Geological survey: Ancient meteorite crater sits below Decorah

City built atop just 180 known impact craters on Earth

Looking due north, this 3-D view of Decorah and the Upper Iowa River shows the impact area of a meteorite that crashed into the area mearly half a billion years ago. (Credit: Adam Kiel graphic/Northeast Iowa RC&D)
Looking due north, this 3-D view of Decorah and the Upper Iowa River shows the impact area of a meteorite that crashed into the area mearly half a billion years ago. (Credit: Adam Kiel graphic/Northeast Iowa RC&D)

Recent aerial surveys in the Decorah area have confirmed that a huge meteorite crashed into the earth there about 470 million years ago.

“Yeah, we have a very high confidence level” that a meteorite about 200 meters across struck there, said Robert McKay, a geologist with the Iowa Geological and Water Survey, which is partnering with the U.S. Geological Survey in the scientific study.

“I would say it is a pretty big scientific discovery,” said Paul Bedrosian, a USGS geophysicist in Denver, Colo., who is leading the effort to model the recently acquired geophysical data.

Only 183 meteor impact craters have been documented worldwide, according to an international database at the University of New Brunswick.

No evidence of the giant underground crater – more than 3 miles in diameter -- is visible to anyone studying the area through satellite images, aerial photos or even from a lofty vantage, said McKay, who pieced together several disparate clues to nail down the discovery.

The shale formation that led to the discovery pokes through the earth’s surface at only one known location, he said.

McKay credits the late Jean Young, a Decorah-area independent geologist who died in 2007, with finding the first clue.

“She called to my attention in 2000 an unusual cluster of well boring samples containing thick layers of shale, all from a confined area in and immediately around Decorah,” McKay said.

When McKay plotted them on a map, they described a circular basin 3.5 miles wide overlaying the city of Decorah.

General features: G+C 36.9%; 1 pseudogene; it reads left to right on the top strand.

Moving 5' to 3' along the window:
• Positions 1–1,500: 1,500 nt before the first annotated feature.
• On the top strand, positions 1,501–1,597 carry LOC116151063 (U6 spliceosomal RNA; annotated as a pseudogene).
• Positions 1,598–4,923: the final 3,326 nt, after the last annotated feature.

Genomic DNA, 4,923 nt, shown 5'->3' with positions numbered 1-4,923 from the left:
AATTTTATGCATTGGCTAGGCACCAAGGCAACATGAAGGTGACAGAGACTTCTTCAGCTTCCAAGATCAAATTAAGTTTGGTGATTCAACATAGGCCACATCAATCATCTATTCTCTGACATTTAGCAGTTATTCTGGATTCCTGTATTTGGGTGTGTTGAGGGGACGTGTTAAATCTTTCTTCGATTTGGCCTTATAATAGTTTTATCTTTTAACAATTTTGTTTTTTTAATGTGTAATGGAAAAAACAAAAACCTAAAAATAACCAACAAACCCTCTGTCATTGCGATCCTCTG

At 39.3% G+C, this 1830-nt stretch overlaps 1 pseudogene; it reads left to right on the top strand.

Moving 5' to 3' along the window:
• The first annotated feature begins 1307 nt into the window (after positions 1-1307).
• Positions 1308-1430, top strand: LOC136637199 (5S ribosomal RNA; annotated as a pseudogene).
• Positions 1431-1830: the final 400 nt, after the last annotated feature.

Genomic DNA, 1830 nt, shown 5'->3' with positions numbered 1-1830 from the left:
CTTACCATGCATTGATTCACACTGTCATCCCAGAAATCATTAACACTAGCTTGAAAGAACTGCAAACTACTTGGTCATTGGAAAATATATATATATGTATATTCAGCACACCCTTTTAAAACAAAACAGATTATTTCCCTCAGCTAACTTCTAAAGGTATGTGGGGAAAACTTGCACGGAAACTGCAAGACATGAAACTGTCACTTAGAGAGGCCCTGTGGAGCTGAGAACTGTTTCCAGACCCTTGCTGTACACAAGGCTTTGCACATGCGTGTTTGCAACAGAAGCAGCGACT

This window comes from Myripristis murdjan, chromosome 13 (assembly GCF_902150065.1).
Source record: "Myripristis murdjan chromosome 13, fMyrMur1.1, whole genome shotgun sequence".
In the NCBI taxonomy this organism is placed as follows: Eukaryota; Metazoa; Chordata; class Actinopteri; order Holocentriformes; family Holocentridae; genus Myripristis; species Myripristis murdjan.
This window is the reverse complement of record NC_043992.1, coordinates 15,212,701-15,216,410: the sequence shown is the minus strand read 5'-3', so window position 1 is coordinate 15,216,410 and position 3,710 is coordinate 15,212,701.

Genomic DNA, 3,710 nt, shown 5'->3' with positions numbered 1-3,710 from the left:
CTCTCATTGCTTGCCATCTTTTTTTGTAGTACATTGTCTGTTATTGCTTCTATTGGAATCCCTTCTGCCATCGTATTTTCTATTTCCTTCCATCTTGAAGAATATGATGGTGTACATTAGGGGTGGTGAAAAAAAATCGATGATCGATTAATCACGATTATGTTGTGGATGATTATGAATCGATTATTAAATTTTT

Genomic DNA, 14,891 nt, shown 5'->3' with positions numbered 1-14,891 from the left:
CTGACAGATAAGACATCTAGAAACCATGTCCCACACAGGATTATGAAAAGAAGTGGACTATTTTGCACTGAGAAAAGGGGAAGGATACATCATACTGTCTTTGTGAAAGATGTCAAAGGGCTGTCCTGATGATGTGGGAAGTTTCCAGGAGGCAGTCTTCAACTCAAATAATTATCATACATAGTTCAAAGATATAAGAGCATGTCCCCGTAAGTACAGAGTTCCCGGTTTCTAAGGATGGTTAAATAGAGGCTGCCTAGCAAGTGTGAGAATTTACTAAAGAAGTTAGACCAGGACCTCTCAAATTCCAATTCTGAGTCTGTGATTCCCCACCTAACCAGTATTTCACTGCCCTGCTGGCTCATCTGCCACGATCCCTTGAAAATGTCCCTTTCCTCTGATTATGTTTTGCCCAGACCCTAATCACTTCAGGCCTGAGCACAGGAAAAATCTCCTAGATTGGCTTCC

Beneath the shale, formed when an ancient sea deposited sediment in the crater, was another layer of material unique to that particular spot, a substance McKay suspected was shocked quartz, shattered crystals often associated with meteorite impact structures.

McKay sent photos and samples to Bevan French, a scientist at the Smithsonian's National Museum of Natural History, who subsequently identified shocked quartz -- considered near definitive evidence of an extra-terrestrial impact - in the samples.

Finally, the recent aerial survey, which collected electromagnetic and rock density information, has yielded data consistent with the existence of the crater hidden beneath Decorah.

Bedrosian said “the one-to-one correspondence of data collected in completely independent studies provides pretty definitive evidence” of an extraterrestrial impact.

The energy released in that long-ago collision, he said, would have been equivalent to the explosion of a bomb rated at more than 1,000 megatons of TNT. That compares with the 57-megaton rating of the most powerful nuclear weapon ever detonated and the estimated 10 megatons of force generated by the meteor that exploded over Russia last month.

Bedrosian said the survey is part of a larger USGS effort to evaluate the concealed mineral resource potential of the greater Midcontinent Rift region that formed about 1.1 billion years ago.

The recent flights, he said, targeted the Northeast Iowa Igneous Intrusive complex, which geologists suspect may be similar to an area of northern Minnesota known for deposits of copper, nickel and platinum.

While more analysis will be required to determine the mineral potential, the study has unearthed a valuable finding about the area’s water resources, McKay said.

“We found that the presumed impact shattered the Jordan sandstone layer, disrupting the Jordan aquifer in that locale,” he said.

That means, for example, that if the city of Decorah wanted to supplement its shallow alluvial wells with a deeper source of water, drilling beyond the crater boundaries would be advised, he said.

McKay also said the shale in the crater is too young in the geological sense to be a source of oil or natural gas.

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